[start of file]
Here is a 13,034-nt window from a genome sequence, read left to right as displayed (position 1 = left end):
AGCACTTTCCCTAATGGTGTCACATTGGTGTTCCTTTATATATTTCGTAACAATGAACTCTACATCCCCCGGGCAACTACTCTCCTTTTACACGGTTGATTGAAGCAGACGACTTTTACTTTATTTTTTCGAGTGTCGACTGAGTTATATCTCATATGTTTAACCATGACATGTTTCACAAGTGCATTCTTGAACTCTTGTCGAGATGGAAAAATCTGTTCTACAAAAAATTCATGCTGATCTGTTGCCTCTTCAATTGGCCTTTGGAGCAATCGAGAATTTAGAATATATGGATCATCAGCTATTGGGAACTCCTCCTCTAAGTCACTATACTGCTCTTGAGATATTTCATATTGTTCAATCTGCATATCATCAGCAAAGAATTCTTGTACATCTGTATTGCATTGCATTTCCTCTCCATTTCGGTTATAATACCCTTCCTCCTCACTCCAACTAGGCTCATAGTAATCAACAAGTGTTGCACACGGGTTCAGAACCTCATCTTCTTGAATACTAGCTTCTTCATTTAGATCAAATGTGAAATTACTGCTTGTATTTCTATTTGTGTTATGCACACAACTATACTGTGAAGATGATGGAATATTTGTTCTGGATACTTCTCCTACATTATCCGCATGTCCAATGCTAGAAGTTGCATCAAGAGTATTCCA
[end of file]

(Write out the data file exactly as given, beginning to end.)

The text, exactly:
Here is a 13,034-nt window from a genome sequence, read left to right as displayed (position 1 = left end):
AGCACTTTCCCTAATGGTGTCACATTGGTGTTCCTTTATATATTTCGTAACAATGAACTCTACATCCCCCGGGCAACTACTCTCCTTTTACACGGTTGATTGAAGCAGACGACTTTTACTTTATTTTTTCGAGTGTCGACTGAGTTATATCTCATATGTTTAACCATGACATGTTTCACAAGTGCATTCTTGAACTCTTGTCGAGATGGAAAAATCTGTTCTACAAAAAATTCATGCTGATCTGTTGCCTCTTCAATTGGCCTTTGGAGCAATCGAGAATTTAGAATATATGGATCATCAGCTATTGGGAACTCCTCCTCTAAGTCACTATACTGCTCTTGAGATATTTCATATTGTTCAATCTGCATATCATCAGCAAAGAATTCTTGTACATCTGTATTGCATTGCATTTCCTCTCCATTTCGGTTATAATACCCTTCCTCCTCACTCCAACTAGGCTCATAGTAATCAACAAGTGTTGCACACGGGTTCAGAACCTCATCTTCTTGAATACTAGCTTCTTCATTTAGATCAAATGTGAAATTACTGCTTGTATTTCTATTTGTGTTATGCACACAACTATACTGTGAAGATGATGGAATATTTGTTCTGGATACTTCTCCTACATTATCCGCATGTCCAATGCTAGAAGTTGCATCAAGAGTATTCCA